Perelman, ad Hominem Argument, and Rhetorical Ethos

Argumentation 23 (3):301-311 (2009)
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Abstract

Perelman’s view of the role of persons in argument is one of the most distinctive features of his break with Cartesian assumptions about reasoning. Whereas the rationalist paradigm sought to minimize or eliminate personal considerations by dismissing them as distracting and irrelevant, Perelman insists that argumentation inevitably does and ought to place stress on the specific persons engaged in an argument and that the relationship between speaker and what is spoken is always relevant and important. In taking this position, Perelman implicitly revives the classical conception of proof by character (ethos or “ethotic” argument), but despite an extended discussion of act and person in argument, The New Rhetoric does not give much consideration to the classical concept and confuses differing approaches to it within the tradition. The result is that Perelman treats the role of the speaker in argument only by reference to abstract techniques and does not recognize the importance of examining particular cases in order to thicken understanding of how ethotic argument works in the complex, situated context of its actual use. Consequently, Perelman’s account of the role of persons in argument should be supplement by reference to case studies, and to that end, I consider ethotic argument in W.E.B. Du Bois’ famous essay “Of Mr. Booker T. Washington and Others”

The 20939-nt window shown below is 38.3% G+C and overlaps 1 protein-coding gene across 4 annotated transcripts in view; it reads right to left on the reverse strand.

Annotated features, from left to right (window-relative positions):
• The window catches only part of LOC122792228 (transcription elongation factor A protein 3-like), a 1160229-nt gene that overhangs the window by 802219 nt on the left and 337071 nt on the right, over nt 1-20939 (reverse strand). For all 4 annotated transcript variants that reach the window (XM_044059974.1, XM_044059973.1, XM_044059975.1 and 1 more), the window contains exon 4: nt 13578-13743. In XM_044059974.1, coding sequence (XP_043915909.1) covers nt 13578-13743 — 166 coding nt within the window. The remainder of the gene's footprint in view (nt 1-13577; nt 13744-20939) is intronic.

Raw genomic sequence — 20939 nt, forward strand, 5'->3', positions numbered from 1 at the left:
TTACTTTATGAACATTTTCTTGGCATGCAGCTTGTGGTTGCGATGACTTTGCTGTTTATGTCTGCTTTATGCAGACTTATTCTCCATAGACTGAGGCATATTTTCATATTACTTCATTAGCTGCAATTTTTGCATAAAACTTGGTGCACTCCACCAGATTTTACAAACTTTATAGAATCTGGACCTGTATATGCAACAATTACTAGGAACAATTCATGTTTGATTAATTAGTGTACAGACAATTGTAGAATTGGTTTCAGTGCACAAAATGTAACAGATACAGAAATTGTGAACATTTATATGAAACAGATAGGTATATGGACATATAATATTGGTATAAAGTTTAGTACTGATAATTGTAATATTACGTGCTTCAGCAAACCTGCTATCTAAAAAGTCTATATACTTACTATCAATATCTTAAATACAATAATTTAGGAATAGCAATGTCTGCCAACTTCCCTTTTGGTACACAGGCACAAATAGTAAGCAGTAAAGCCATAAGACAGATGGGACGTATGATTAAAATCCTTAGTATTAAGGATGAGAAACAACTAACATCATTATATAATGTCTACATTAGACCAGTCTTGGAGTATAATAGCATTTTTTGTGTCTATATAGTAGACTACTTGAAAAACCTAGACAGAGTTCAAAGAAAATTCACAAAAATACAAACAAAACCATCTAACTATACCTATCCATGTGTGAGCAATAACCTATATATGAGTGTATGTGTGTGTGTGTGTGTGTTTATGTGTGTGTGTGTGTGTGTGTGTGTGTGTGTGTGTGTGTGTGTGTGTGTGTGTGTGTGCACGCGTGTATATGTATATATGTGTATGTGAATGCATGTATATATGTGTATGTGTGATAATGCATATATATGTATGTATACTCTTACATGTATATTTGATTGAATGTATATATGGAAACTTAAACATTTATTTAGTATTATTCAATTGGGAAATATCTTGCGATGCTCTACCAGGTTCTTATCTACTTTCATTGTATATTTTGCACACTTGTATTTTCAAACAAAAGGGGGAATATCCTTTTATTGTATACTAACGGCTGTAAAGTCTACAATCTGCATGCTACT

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References found in this work

Fallacies.Charles Leonard Hamblin - 1970 - Newport News, Va.: Vale Press.
The New Rhetoric: A Treatise on Argumentation.Chaïm Perelman & Lucie Olbrechts-Tyteca - 1969 - Notre Dame, IN, USA: Notre Dame University Press. Edited by Lucie Olbrechts-Tyteca.
The new rhetoric: a treatise on argumentation.Chaïm Perelman - 1969 - Notre Dame, [Ind.]: University of Notre Dame Press. Edited by Lucie Olbrechts-Tyteca.
Fallacies.C. L. Hamblin - 1970 - Revue Philosophique de la France Et de l'Etranger 160:492-492.
Ad Hominem Arguments.Douglas Walton - 1998 - University Alabama Press.

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